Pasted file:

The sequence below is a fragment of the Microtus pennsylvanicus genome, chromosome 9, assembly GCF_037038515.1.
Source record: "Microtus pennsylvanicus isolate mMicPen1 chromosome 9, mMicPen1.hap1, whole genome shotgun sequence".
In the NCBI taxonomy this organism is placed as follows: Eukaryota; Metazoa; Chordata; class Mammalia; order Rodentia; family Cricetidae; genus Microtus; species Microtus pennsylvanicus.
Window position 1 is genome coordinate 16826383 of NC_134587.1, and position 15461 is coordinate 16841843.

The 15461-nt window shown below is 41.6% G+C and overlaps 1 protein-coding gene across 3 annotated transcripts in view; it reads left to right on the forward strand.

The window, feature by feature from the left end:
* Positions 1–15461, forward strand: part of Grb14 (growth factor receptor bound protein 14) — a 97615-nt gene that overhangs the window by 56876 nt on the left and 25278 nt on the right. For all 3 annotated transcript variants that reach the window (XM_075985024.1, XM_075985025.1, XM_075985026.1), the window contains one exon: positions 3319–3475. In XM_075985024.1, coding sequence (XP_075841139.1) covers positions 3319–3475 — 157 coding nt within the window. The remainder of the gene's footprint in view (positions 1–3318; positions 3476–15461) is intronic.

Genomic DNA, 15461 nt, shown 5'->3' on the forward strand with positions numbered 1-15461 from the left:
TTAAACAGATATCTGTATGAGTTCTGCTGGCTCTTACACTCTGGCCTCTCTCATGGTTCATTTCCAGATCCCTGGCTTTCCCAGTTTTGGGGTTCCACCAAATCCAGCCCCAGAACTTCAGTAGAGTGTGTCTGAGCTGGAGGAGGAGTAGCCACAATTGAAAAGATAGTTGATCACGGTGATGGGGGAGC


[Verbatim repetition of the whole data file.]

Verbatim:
The sequence below is a fragment of the Microtus pennsylvanicus genome, chromosome 9, assembly GCF_037038515.1.
Source record: "Microtus pennsylvanicus isolate mMicPen1 chromosome 9, mMicPen1.hap1, whole genome shotgun sequence".
In the NCBI taxonomy this organism is placed as follows: Eukaryota; Metazoa; Chordata; class Mammalia; order Rodentia; family Cricetidae; genus Microtus; species Microtus pennsylvanicus.
Window position 1 is genome coordinate 16826383 of NC_134587.1, and position 15461 is coordinate 16841843.

The 15461-nt window shown below is 41.6% G+C and overlaps 1 protein-coding gene across 3 annotated transcripts in view; it reads left to right on the forward strand.

The window, feature by feature from the left end:
* Positions 1–15461, forward strand: part of Grb14 (growth factor receptor bound protein 14) — a 97615-nt gene that overhangs the window by 56876 nt on the left and 25278 nt on the right. For all 3 annotated transcript variants that reach the window (XM_075985024.1, XM_075985025.1, XM_075985026.1), the window contains one exon: positions 3319–3475. In XM_075985024.1, coding sequence (XP_075841139.1) covers positions 3319–3475 — 157 coding nt within the window. The remainder of the gene's footprint in view (positions 1–3318; positions 3476–15461) is intronic.

Genomic DNA, 15461 nt, shown 5'->3' on the forward strand with positions numbered 1-15461 from the left:
TTAAACAGATATCTGTATGAGTTCTGCTGGCTCTTACACTCTGGCCTCTCTCATGGTTCATTTCCAGATCCCTGGCTTTCCCAGTTTTGGGGTTCCACCAAATCCAGCCCCAGAACTTCAGTAGAGTGTGTCTGAGCTGGAGGAGGAGTAGCCACAATTGAAAAGATAGTTGATCACGGTGATGGGGGAGC